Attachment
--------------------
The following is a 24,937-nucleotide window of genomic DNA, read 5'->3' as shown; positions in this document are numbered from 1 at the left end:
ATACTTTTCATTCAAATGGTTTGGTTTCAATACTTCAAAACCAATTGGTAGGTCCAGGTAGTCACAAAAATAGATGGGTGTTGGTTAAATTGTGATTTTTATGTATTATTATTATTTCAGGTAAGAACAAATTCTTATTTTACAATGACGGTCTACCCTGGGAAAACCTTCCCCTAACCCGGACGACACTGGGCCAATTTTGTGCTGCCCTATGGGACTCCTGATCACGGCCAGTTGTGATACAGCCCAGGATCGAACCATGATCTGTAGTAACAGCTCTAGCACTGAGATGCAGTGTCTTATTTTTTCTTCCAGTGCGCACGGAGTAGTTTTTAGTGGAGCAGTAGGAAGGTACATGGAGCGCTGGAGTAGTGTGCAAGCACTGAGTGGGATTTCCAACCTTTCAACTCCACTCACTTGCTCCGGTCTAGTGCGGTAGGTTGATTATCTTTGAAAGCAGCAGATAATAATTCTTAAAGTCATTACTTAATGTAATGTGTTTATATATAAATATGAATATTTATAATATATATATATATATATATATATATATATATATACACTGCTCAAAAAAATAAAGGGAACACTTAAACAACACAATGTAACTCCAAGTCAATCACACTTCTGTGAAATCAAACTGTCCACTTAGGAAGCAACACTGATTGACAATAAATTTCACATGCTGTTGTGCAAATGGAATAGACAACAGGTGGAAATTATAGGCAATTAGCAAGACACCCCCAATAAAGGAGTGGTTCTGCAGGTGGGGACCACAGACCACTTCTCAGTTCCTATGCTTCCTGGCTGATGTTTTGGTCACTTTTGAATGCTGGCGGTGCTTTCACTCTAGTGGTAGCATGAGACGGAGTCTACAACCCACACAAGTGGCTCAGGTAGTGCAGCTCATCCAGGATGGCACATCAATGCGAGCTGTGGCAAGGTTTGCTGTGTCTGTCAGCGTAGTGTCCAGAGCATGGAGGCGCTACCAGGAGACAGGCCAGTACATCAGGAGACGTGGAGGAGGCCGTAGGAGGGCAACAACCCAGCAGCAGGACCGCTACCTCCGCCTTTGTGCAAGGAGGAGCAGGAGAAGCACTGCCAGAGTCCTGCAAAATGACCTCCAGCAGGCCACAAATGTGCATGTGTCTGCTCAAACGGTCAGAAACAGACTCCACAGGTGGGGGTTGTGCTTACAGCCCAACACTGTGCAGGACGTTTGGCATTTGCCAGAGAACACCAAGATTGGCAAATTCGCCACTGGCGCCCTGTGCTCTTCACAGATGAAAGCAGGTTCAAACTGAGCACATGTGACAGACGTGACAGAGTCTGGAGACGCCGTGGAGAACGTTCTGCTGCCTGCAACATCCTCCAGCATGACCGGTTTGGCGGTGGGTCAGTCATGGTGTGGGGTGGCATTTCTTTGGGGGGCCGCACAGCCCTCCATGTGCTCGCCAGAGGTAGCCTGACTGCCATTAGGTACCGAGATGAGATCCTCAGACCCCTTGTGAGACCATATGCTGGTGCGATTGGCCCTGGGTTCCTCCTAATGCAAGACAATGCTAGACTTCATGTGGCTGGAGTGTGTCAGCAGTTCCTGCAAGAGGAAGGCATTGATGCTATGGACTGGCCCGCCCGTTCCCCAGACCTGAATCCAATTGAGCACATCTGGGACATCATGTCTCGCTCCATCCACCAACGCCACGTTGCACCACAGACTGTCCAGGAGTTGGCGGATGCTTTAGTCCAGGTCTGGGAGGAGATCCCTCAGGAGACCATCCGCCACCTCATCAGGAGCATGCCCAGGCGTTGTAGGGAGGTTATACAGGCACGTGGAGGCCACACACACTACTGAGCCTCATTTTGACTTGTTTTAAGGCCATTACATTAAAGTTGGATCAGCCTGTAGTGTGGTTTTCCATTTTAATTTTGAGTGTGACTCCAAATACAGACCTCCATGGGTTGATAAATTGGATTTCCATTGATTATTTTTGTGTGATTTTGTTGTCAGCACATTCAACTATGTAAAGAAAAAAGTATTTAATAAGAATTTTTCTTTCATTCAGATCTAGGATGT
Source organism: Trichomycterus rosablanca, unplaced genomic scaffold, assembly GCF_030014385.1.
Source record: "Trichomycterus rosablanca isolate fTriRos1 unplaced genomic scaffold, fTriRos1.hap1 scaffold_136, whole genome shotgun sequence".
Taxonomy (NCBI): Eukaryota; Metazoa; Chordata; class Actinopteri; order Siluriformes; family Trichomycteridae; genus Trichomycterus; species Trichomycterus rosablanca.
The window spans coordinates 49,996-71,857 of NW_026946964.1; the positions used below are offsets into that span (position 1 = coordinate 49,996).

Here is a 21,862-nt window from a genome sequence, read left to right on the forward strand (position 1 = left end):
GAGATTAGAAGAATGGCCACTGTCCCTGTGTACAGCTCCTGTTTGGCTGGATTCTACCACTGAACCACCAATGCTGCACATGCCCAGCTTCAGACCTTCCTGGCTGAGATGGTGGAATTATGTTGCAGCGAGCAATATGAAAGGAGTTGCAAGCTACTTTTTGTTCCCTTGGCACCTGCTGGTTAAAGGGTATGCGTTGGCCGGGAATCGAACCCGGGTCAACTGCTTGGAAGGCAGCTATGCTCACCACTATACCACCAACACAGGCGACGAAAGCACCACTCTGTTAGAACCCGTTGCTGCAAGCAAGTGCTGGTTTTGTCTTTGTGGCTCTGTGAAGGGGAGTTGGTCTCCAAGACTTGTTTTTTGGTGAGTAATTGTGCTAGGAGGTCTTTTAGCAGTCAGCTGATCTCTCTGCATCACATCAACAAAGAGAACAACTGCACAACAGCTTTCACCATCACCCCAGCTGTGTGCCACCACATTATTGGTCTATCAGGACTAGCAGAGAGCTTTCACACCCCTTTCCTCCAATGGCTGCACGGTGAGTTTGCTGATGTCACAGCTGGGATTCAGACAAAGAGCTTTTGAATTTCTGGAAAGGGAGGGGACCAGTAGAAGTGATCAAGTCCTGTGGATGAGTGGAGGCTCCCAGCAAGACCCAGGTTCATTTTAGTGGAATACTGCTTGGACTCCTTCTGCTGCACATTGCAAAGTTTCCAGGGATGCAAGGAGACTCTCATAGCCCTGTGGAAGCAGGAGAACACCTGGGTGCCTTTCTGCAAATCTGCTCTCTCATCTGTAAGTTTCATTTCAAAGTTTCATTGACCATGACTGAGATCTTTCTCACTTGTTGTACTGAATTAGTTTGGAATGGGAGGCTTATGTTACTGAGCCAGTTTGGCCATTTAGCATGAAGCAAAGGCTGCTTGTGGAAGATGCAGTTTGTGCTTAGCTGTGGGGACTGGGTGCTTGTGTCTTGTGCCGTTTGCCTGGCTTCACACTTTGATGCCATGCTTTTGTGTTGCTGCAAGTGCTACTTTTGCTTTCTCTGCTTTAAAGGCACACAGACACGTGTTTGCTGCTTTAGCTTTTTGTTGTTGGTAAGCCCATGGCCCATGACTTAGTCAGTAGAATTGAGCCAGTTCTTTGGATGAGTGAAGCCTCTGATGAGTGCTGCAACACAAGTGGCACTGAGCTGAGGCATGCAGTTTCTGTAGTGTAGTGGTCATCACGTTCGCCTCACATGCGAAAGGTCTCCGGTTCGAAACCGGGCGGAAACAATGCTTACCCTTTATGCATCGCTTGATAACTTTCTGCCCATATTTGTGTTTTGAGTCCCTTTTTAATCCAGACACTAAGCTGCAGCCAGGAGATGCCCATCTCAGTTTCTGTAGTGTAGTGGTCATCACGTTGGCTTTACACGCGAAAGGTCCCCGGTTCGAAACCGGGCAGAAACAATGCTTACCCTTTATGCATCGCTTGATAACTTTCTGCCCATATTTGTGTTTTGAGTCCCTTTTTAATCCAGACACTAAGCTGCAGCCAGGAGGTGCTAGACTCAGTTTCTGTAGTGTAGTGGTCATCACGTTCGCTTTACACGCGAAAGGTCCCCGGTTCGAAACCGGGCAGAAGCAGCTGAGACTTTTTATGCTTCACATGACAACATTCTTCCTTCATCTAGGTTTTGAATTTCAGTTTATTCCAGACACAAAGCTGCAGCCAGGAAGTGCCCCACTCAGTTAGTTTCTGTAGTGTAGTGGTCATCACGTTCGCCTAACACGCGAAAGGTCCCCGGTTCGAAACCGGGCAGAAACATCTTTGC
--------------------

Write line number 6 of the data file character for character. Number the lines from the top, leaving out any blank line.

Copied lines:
The window spans coordinates 49,996-71,857 of NW_026946964.1; the positions used below are offsets into that span (position 1 = coordinate 49,996).